One of the biggest detours we took on our road trip across the American West was to Monument Valley. I had made a list of everywhere I could think of going. This one was the most remote and inconvenient. But I figured that when else could I take the opportunity to go see it for myself? I certainly wasn’t going to fly into Las Vegas or Salt Lake City and drive all day.
But if I was already driving 2,300 miles from Seattle to Austin, then adding a 200-mile detour through the Navajo Nation didn’t seem so bad. To give you some sense of how far in the middle of nowhere this place is, we stopped at Arches National Park along the way. Moab was probably the biggest development between Monument Valley and Salt Lake City.
The one problem is that Monument Valley is about seven hours from anywhere else. You will not be able to make it a day trip and should plan ahead for overnight accommodation. There are a couple of options we explored. First, the town of Mexican Hat, UT, has a couple of motels that don’t look half bad. But you will not be in the valley to watch sunrise or sunset. Second, Goulding’s Lodge is the “famous” place to stay. It is within sight of Monument Valley but not necessarily close.
We chose to stay at The View Hotel, which is located inside the tribal park itself and located on the edge of a cliff facing the valley. You are as close as you could possibly be. The hotel shares its facilities with a visitors center, gift shop, and restaurant. In my opinion, there’s no better place to stay.
You’ll need to pay a park admission fee to enter the tribal park whether you are a visitor or staying as a guest. However, we arrived after 5 PM when the admission booth was closed and managed to avoid it.
There are a variety of room types at The View. Most have either two beds or there are a very small number of suites with a king bed and a sofa, so book well in advance if you are picky. You have the choice of booking on the first, second, or third floor or in one of the cabins separate from the main hotel property. I don’t think it matters much which floor you’re on; we were on the first and thought it was fine. But I recommend against the cabins. The view from the hotel is better, and the amenities are better. We paid about $200 plus tax for our one-night stay.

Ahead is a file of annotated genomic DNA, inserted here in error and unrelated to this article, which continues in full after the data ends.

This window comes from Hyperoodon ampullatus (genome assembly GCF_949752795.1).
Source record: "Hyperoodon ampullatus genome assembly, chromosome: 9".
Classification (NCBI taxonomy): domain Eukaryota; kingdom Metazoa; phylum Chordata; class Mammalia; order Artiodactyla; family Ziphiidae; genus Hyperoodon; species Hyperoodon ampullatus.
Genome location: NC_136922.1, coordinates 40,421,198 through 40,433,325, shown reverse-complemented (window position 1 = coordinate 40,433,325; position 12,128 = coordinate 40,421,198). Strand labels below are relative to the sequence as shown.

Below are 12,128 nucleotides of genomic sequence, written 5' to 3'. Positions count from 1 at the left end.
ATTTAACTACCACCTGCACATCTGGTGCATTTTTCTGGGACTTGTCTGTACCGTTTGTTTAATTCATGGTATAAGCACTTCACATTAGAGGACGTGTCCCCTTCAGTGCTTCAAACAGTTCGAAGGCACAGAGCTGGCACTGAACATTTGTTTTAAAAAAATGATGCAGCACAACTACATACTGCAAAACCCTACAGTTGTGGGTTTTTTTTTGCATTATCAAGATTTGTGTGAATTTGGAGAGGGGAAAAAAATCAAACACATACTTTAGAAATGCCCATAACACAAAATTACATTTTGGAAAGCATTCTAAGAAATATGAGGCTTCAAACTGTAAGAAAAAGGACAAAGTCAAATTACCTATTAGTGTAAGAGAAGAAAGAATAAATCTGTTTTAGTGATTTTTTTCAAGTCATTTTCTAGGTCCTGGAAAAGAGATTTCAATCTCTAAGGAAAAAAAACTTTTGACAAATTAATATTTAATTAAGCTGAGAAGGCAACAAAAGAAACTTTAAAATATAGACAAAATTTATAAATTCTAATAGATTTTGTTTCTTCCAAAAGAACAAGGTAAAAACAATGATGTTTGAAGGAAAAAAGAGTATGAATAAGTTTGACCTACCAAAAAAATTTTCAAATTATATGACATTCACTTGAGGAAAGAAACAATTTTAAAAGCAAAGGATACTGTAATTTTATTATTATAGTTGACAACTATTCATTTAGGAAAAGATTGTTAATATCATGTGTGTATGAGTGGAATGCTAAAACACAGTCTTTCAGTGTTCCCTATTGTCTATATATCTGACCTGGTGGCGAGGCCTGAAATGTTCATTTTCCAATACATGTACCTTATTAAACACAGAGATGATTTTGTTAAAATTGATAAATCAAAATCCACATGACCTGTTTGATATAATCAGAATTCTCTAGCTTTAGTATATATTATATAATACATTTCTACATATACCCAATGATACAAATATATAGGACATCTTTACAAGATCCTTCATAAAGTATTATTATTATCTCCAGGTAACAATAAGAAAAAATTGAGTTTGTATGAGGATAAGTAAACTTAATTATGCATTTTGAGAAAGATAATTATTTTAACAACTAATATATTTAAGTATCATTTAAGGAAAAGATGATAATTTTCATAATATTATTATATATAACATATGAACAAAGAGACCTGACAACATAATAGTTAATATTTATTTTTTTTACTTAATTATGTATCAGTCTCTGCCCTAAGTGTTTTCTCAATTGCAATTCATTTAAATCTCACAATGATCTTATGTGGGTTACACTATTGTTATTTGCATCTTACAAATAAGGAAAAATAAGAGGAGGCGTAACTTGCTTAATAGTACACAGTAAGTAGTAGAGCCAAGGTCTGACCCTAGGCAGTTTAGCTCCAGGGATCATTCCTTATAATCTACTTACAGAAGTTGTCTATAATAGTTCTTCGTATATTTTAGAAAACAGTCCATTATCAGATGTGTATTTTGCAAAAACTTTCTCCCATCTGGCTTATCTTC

The room itself is comfortable, with a good bed and some newer furniture. There is decorative art on the walls (you can buy something similar in the gift shop), and the WiFi was surprisingly good. Just head to the lobby if you need a stronger signal.
I’m not sure why they offer a television since the main appeal is to visit the valley or at least admire it from your balcony. I did the latter with a nice bottle of chardonnay and some Juanita’s tortilla chips. (I have since eaten my last bag that I brought from Seattle and am very sad.)
Back inside, the bathroom was consistent with the hotel room: nothing luxurious but certainly more than adequate. I had no idea what to expect from my first visit to an Indian reservation, yet this was better than your average Holiday Inn. Still, it was notable that the hotel made several obvious efforts toward water conservation and environmentally friendly toiletries and paper products.
The restaurant was also a pleasant surprise given I didn’t know what to expect and there are very few options offsite. I did know from reading in advance that there would be no alcohol for sale; fortunately I’d already had my own tipple. I recommend you order the green chili stew and red chili posole, which are their specialties, but I think anything off the menu would be good. Breakfast in the morning was your typical hotel buffet with eggs, toast, cereal, and yogurt among other things.
I also recommend visiting the gift shop, and I almost never say that. The only reason we didn’t buy any pottery is we were concerned about breaking it during the second half of our trip.
The real beauty of Monument Valley is in the early morning when the sun rises behind the buttes. Sunset can also be pretty if you are on the other side, approaching the valley from the north. To really experience all that Monument Valley has to offer I think you would have to spend a couple of days and include time to venture into the park. There are a variety of tours that can be arranged through the hotel.
Unfortunately this trip only allowed us time for one night. We managed to arrive before sunset and watch the view from our balcony. We were so tired after a long day traveling across Utah that I was not inclined to rise early. Still, I set our alarm for a few minutes before sunrise. It was definitely worth it, and it was a smart choice to stay at The View Hotel where all we had to do was walk out to our private balcony. There’s even a Keurig machine to make your own coffee!